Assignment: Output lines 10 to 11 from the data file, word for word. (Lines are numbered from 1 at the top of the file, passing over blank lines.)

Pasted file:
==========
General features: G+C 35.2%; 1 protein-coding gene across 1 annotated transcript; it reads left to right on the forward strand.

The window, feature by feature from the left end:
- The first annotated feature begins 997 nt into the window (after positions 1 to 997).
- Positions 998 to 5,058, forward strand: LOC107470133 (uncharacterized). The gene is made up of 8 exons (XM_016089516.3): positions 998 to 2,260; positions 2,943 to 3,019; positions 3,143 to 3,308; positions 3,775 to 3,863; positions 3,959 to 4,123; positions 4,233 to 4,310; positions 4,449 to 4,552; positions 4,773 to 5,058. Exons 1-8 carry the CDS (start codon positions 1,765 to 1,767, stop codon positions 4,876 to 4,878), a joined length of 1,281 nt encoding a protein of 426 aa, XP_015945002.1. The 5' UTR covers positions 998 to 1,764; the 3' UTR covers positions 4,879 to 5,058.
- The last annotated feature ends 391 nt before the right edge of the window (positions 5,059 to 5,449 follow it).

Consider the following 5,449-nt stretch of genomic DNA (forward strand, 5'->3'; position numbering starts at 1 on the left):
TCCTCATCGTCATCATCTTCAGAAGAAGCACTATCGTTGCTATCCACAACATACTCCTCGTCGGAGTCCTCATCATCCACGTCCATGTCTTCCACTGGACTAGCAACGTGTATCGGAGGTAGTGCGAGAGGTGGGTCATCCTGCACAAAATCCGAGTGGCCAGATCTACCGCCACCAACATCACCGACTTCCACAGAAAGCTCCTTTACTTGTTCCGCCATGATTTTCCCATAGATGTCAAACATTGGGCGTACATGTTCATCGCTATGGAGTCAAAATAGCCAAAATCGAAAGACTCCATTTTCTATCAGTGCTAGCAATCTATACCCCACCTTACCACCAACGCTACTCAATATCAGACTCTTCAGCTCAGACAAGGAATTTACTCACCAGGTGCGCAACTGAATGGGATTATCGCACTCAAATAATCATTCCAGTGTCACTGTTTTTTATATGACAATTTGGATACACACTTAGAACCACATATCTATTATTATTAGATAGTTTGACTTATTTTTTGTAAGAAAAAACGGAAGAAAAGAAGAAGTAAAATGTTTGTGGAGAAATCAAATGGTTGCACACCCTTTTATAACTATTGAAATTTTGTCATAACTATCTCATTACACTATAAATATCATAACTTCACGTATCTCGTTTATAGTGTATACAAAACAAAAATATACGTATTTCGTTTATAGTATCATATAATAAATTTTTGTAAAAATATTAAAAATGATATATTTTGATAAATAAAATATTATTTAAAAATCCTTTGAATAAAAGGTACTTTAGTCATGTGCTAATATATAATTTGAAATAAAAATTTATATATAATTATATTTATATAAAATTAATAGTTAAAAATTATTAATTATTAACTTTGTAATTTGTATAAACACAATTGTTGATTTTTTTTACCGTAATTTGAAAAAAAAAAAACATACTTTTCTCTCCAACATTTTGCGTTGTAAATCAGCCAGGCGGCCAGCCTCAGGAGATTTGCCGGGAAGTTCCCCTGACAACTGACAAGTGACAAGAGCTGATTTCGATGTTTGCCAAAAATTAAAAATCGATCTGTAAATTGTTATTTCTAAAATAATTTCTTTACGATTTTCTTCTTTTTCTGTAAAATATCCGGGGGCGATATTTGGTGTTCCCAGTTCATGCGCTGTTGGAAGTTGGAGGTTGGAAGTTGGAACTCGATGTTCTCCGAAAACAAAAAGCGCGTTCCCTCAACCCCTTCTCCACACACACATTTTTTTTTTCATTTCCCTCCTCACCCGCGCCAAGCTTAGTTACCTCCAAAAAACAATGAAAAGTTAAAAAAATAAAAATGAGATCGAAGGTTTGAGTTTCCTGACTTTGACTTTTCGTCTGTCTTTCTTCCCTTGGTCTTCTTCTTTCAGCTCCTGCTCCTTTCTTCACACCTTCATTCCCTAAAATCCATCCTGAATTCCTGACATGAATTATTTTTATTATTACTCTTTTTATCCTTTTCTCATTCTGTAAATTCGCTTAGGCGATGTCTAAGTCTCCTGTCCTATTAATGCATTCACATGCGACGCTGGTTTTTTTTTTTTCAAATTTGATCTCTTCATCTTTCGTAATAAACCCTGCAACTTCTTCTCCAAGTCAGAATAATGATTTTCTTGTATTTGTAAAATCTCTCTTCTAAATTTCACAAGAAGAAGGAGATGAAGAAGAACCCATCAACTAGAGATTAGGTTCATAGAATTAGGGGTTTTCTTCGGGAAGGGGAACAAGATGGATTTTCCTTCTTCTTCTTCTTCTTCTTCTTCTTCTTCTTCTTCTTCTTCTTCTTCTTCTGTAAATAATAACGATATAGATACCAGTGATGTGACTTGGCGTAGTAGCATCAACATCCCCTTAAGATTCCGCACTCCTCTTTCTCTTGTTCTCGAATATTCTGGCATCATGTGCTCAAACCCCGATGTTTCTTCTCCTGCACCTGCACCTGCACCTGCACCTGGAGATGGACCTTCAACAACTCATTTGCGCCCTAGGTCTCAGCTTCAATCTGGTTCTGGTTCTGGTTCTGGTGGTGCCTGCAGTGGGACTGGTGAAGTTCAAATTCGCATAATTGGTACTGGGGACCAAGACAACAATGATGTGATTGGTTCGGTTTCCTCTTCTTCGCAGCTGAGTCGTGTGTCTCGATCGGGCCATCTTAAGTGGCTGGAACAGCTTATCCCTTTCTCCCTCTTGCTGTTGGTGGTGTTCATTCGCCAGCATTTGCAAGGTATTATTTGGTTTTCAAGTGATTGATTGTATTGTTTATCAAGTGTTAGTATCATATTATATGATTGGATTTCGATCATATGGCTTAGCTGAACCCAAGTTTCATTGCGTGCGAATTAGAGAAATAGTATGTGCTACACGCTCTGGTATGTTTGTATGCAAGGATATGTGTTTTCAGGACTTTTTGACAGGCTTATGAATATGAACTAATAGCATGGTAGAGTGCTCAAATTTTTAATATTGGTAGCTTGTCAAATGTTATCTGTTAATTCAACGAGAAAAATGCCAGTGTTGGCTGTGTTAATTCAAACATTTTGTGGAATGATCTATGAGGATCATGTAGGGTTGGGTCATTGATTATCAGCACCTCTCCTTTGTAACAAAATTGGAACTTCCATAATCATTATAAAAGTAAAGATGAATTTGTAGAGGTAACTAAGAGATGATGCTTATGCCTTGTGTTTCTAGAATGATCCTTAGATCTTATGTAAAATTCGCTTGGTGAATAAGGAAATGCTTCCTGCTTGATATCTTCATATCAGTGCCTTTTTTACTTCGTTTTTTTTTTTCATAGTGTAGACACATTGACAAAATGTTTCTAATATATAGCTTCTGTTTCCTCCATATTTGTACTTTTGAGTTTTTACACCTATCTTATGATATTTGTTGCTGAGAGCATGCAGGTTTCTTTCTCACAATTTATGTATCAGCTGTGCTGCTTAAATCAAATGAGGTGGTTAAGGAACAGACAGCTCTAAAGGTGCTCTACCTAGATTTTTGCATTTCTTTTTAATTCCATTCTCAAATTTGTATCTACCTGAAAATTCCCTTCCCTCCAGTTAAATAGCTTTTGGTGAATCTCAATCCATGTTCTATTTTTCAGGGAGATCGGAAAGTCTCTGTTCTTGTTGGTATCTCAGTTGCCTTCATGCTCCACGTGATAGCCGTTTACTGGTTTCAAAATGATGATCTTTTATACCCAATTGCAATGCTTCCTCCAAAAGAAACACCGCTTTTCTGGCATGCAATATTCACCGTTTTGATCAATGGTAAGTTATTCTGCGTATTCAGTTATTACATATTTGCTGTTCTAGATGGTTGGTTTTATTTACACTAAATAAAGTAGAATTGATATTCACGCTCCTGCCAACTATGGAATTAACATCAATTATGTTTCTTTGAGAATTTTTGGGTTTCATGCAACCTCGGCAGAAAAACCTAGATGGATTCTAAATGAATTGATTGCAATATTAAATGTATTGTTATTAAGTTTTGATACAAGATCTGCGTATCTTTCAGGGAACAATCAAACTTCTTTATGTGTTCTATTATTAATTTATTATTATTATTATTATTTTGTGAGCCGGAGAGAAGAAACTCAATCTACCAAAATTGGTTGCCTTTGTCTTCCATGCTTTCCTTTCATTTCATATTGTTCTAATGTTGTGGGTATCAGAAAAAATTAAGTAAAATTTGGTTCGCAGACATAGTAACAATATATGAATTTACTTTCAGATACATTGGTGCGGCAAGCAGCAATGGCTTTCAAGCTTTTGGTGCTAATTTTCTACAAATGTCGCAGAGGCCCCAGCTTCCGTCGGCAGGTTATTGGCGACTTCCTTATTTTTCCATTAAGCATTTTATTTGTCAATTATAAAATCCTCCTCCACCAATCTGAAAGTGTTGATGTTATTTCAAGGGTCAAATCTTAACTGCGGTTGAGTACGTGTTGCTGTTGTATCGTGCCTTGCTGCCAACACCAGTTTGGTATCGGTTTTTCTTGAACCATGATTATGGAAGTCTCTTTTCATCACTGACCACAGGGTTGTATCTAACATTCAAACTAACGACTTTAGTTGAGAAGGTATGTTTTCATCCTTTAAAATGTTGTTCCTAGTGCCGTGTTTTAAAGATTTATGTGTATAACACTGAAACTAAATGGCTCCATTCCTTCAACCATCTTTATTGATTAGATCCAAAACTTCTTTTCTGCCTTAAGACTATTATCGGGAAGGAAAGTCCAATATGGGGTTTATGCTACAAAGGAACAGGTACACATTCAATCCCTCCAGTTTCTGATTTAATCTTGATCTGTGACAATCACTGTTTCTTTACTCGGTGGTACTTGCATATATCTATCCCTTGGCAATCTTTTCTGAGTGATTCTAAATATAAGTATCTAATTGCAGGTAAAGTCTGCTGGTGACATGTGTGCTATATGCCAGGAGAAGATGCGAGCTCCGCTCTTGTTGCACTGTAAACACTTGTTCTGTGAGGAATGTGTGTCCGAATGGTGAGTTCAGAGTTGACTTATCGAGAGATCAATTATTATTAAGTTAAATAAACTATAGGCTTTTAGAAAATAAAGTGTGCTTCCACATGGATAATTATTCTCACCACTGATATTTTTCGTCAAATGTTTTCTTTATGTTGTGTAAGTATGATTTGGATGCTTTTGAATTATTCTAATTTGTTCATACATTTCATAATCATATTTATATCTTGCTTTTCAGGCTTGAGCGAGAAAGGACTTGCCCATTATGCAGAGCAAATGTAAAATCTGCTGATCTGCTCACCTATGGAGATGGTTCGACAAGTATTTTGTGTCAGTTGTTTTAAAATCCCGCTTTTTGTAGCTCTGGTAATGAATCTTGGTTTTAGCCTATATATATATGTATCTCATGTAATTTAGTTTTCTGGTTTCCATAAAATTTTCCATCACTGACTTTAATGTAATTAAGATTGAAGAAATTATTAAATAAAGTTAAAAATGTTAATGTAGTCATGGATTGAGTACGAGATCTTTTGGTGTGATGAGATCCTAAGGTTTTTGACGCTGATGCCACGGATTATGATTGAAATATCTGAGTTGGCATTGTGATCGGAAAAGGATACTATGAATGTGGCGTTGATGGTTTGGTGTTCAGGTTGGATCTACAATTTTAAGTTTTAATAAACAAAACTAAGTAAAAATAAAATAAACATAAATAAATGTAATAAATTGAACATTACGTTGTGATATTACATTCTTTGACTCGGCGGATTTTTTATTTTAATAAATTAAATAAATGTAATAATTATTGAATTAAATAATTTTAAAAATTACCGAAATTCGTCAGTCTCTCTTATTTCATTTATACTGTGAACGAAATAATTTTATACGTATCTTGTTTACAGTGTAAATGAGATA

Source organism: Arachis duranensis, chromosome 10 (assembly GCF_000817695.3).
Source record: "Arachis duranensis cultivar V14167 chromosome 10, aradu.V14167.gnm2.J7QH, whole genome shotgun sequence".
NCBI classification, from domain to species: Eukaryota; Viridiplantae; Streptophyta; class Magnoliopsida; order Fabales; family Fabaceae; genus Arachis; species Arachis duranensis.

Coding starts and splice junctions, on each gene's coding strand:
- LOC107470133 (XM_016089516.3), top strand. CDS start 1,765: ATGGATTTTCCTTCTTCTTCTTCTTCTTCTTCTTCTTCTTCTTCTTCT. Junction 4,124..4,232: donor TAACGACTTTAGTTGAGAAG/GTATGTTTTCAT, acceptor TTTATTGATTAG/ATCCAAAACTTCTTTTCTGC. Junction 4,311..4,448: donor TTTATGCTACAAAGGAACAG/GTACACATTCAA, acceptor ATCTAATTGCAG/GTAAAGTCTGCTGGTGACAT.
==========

NCBI classification, from domain to species: Eukaryota; Viridiplantae; Streptophyta; class Magnoliopsida; order Fabales; family Fabaceae; genus Arachis; species Arachis duranensis.

Coding starts and splice junctions, on each gene's coding strand: